Tag Archive | "Bebop"

Charlie Parker: The Man Who Lived Too Much

Tags: , ,

Charlie Parker: The Man Who Lived Too Much

Posted on 30 August 2010 by Robert

Charles Parker Jr. was born August 29, 1920. He was involved with drugs & alcohol throughout his extremely short life (35 years). These vices would eventually become part of his untimely death on

March 12, 1955.  Nevertheless, Parker has forever changed jazz and left a wonderful legacy.

Parker’s passion for music was sparked while listening to his father, a vaudeville singer & dancer, play the piano on his sparse visits home. Once enrolled in high school, Parker took up the saxophone in the high school band. Parker played with local bands until 1935, when he made the decision to leave school and pursue his dream — a career in music. He is known as “Bird,” and there are several theories as to why. One theory is as follows:

Parker got the nickname “Yardbird” while traveling to a “gig” with the Jay McShann Orchestra. The car he was riding in accidentally ran over a chicken and Parker insisted on taking the dead “yardbird” and fixing it up for dinner at their destination, rather than having it go to waste. — The Jazzine

Charlie Parker is one of the most distinguished jazz musicians with well over fifty records published. His music has influenced countless artists since his first recording with Savoy Records in 1944. He is credited as being one of the inventors of bebop, recording “Shaw Nuff” with Dizzy Gillespie in 1945. “Shaw Nuff” is noted as being the first important bebop recording. Several of Charlie Parker’s songs have become jazz standards, including “Confirmation,” “Anthropology” and “Billies Bounce.

Unfortunately, apart from having been an innovator, Parker is known for his drug addiction. After being involved in an automobile accident as a child, he developed an addiction to morphine. This developed into a heroine addiction in short order, which would eventually have a factor in his death. He would miss gigs, practices and other appointments which led to him being fired. Parker’s addiction was widely known and regrettably played a part in the connection between jazz music & drug use.

Examples of Parker’s Music:
“Hot House” -Bird & Diz are awarded Downbeat awards!


Comments (0)

What Is Bebop?

Tags: , , ,

What Is Bebop?

Posted on 13 April 2010 by Robert

Before the second world war, big bands (also known as swing bands) were the “in” thing with artists such as Benny Goodman, Artie Shaw, Woody Herman being some of the more well-known leaders of the swing era. The bands usually consisted of between twelve and twenty-five musicians featuring a whole host of brass, woodwind, and rhythm instruments. Swing didn’t allow much room for improvisation and the solos (if there were any) were usually short. Wanting to show off their skills, they began to experiment with a different type of music. They began to experiment with music that allowed for more artistic freedom, that allowed them to bend the rules of music theory. They began to experiment with bebop.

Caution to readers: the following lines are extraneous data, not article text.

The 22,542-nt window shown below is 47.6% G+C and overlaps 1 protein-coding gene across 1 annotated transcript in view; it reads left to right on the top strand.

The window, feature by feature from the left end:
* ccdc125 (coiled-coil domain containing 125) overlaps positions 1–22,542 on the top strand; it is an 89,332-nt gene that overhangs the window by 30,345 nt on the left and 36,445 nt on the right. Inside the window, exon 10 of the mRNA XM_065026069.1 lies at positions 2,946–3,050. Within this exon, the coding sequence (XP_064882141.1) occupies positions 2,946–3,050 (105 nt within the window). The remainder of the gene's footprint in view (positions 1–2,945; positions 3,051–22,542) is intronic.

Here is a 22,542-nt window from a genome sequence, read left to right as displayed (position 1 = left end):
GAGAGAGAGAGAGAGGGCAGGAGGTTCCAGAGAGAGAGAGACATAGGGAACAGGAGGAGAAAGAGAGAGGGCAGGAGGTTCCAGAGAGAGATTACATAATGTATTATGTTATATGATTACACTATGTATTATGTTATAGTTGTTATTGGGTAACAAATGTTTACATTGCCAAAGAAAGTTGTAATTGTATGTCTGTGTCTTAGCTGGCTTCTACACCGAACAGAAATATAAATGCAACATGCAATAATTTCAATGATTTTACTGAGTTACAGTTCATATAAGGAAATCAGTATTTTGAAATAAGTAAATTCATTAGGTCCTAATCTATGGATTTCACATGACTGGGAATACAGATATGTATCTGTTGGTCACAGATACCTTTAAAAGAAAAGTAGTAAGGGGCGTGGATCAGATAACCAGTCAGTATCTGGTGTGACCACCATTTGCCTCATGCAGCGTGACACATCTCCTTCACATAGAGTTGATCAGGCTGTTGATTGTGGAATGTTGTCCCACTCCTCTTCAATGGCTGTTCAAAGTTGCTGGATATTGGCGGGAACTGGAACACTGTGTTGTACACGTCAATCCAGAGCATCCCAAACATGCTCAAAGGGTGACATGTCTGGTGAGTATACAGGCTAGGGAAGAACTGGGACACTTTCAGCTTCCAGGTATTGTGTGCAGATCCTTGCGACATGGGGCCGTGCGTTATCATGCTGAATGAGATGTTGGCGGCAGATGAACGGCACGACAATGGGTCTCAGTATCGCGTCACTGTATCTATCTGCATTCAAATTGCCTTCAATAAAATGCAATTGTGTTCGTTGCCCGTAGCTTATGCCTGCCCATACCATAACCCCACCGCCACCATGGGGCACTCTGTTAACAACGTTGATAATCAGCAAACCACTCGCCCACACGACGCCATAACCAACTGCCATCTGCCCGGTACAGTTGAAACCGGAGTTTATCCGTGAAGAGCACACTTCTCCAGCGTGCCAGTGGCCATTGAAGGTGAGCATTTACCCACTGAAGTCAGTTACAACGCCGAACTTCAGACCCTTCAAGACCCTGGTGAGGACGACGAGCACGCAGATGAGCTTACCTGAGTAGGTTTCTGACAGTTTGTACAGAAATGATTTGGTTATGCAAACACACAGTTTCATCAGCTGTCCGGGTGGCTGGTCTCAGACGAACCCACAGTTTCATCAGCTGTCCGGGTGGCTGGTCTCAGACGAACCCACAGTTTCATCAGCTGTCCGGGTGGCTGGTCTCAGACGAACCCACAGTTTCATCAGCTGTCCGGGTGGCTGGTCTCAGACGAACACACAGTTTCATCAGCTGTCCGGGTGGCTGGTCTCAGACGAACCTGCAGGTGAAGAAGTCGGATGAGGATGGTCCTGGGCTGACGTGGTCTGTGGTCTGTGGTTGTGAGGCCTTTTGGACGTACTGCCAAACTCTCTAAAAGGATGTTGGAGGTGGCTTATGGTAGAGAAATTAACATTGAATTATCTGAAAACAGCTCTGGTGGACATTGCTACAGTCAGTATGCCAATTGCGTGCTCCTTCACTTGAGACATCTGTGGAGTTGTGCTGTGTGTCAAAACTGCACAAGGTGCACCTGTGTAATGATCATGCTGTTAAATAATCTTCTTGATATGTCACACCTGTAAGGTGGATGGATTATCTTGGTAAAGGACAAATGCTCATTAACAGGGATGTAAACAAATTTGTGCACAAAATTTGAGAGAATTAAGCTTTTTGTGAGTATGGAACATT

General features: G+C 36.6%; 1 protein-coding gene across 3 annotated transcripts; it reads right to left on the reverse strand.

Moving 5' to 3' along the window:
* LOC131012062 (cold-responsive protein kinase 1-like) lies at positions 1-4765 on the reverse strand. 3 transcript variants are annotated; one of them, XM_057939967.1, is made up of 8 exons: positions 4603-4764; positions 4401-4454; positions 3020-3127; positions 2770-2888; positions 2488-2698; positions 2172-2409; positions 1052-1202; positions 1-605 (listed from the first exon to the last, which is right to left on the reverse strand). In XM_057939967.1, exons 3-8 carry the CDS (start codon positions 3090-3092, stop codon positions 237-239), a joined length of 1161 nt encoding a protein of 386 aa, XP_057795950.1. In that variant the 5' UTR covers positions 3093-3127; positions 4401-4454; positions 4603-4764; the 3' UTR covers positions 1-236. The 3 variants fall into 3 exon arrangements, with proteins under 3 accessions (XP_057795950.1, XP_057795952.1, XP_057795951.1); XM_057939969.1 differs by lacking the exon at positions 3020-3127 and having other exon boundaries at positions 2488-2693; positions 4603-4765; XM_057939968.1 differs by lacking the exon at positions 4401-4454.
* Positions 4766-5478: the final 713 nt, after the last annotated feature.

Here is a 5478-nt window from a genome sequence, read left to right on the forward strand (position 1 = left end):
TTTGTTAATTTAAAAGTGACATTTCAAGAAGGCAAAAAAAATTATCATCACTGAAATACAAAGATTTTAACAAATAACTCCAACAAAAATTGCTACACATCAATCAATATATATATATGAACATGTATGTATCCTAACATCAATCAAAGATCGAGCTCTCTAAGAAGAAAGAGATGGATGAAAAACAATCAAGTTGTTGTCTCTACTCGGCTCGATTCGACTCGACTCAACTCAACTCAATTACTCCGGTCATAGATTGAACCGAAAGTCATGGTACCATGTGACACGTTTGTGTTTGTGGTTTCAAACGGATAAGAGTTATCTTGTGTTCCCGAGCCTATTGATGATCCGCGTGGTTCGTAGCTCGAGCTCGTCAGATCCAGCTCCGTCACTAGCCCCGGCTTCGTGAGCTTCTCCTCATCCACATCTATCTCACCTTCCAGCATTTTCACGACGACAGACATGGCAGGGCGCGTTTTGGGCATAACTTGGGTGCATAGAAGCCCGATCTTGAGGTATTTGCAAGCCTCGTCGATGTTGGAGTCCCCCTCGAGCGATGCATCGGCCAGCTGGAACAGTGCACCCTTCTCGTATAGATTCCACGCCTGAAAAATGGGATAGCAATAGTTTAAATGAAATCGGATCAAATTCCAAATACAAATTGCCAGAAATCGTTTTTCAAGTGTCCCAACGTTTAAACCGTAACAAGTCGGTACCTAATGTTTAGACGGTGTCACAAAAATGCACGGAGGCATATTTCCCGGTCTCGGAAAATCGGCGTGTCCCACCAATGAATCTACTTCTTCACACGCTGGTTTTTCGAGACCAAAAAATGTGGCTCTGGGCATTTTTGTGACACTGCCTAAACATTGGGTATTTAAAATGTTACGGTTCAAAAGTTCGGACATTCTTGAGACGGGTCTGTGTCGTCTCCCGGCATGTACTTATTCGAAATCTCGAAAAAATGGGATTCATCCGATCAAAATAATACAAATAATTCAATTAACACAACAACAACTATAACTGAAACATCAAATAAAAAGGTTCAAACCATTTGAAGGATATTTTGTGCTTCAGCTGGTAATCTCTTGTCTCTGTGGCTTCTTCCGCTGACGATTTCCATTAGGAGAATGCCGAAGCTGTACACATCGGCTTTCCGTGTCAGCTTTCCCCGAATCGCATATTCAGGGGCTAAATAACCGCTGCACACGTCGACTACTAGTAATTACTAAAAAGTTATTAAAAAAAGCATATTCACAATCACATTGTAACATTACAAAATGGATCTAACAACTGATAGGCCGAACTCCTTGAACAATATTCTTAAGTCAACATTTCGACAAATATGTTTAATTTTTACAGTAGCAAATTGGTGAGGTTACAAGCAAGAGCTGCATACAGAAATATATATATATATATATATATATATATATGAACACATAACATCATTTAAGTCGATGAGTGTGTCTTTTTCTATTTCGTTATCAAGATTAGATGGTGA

Nobody can say the exact moment when bebop was born, but the first important bebop recording was one done by Charlie Parker and Dizzy Gillespie entitled “Shaw Nuff.” You can listen to “Shaw Nuff” below:

Here’s a video of Charlie Parker & Dizzy Gillespie:

You can tell by listening to “Shaw Nuff” that bebop is characterized by fast rhythms that seem to move around a lot. I’ve heard bebop described as sounded “stressed out” or “frantic,” and it’s easy to understand why. In bebop, the bass drums rhythm-keeping function is moved to the hi-hat and the bass drum is used for accents. Below is a great video of Steve Gadd’s bebop drumming:

Bebop musicians often alter the way the chords are played by the rhythm section by flatting certain notes or adding others in order to add more “flavor” to the music and make the solo more interesting. However, as much flavor as they tried to add, bebop was not initially received very well by the general public who didn’t understand the point of bebop. Swing music was much easier to dance to than bebop, and dance music is what sold in that day. Bebop was more of a “music for musicians,” in a way that many times musicians understood what the soloists were doing while non-musicians didn’t.

Whether the general public accepted it or not, bebop greatly changed the face of jazz. Jazz went from being a type of dance music to a virtuosic style of jazz where musicians had an outlet for their creative impulses.

Great Bebop Albums:
Krupa & Rich
Bird’s Best Bop on Verve
Drums Around the Corner
Drum Suite
Clifford Brown & Max Roach
Tenor Madness
The Sidewinder
Smokin’ at the Half Note

Comments (3)

Advertise Here